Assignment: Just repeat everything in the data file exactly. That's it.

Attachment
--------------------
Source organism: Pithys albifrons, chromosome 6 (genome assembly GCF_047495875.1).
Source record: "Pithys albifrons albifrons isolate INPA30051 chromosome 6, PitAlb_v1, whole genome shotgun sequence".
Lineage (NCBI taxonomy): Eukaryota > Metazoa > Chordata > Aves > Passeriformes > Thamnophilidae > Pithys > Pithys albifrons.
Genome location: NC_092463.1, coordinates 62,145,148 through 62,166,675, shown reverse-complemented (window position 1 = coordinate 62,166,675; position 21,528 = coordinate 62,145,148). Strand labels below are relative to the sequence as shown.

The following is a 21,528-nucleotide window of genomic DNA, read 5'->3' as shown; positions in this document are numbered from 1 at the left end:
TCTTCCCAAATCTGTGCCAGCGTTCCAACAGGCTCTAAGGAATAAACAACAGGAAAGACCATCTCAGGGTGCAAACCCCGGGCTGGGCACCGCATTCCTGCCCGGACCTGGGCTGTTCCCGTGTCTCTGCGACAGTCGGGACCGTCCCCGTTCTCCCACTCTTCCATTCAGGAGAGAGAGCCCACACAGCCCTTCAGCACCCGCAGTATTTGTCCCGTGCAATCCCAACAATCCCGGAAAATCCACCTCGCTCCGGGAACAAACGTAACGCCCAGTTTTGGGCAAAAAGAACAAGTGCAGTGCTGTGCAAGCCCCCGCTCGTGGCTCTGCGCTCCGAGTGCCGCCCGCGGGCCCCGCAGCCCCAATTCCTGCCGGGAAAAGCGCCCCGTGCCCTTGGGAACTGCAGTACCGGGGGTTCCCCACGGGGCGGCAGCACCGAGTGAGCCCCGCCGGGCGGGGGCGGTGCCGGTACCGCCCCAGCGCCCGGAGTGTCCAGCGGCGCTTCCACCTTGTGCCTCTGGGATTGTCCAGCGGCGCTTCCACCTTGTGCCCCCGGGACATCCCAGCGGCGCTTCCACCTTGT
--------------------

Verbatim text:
Source organism: Pithys albifrons, chromosome 6 (genome assembly GCF_047495875.1).
Source record: "Pithys albifrons albifrons isolate INPA30051 chromosome 6, PitAlb_v1, whole genome shotgun sequence".
Lineage (NCBI taxonomy): Eukaryota > Metazoa > Chordata > Aves > Passeriformes > Thamnophilidae > Pithys > Pithys albifrons.
Genome location: NC_092463.1, coordinates 62,145,148 through 62,166,675, shown reverse-complemented (window position 1 = coordinate 62,166,675; position 21,528 = coordinate 62,145,148). Strand labels below are relative to the sequence as shown.

The following is a 21,528-nucleotide window of genomic DNA, read 5'->3' as shown; positions in this document are numbered from 1 at the left end:
TCTTCCCAAATCTGTGCCAGCGTTCCAACAGGCTCTAAGGAATAAACAACAGGAAAGACCATCTCAGGGTGCAAACCCCGGGCTGGGCACCGCATTCCTGCCCGGACCTGGGCTGTTCCCGTGTCTCTGCGACAGTCGGGACCGTCCCCGTTCTCCCACTCTTCCATTCAGGAGAGAGAGCCCACACAGCCCTTCAGCACCCGCAGTATTTGTCCCGTGCAATCCCAACAATCCCGGAAAATCCACCTCGCTCCGGGAACAAACGTAACGCCCAGTTTTGGGCAAAAAGAACAAGTGCAGTGCTGTGCAAGCCCCCGCTCGTGGCTCTGCGCTCCGAGTGCCGCCCGCGGGCCCCGCAGCCCCAATTCCTGCCGGGAAAAGCGCCCCGTGCCCTTGGGAACTGCAGTACCGGGGGTTCCCCACGGGGCGGCAGCACCGAGTGAGCCCCGCCGGGCGGGGGCGGTGCCGGTACCGCCCCAGCGCCCGGAGTGTCCAGCGGCGCTTCCACCTTGTGCCTCTGGGATTGTCCAGCGGCGCTTCCACCTTGTGCCCCCGGGACATCCCAGCGGCGCTTCCACCTTGT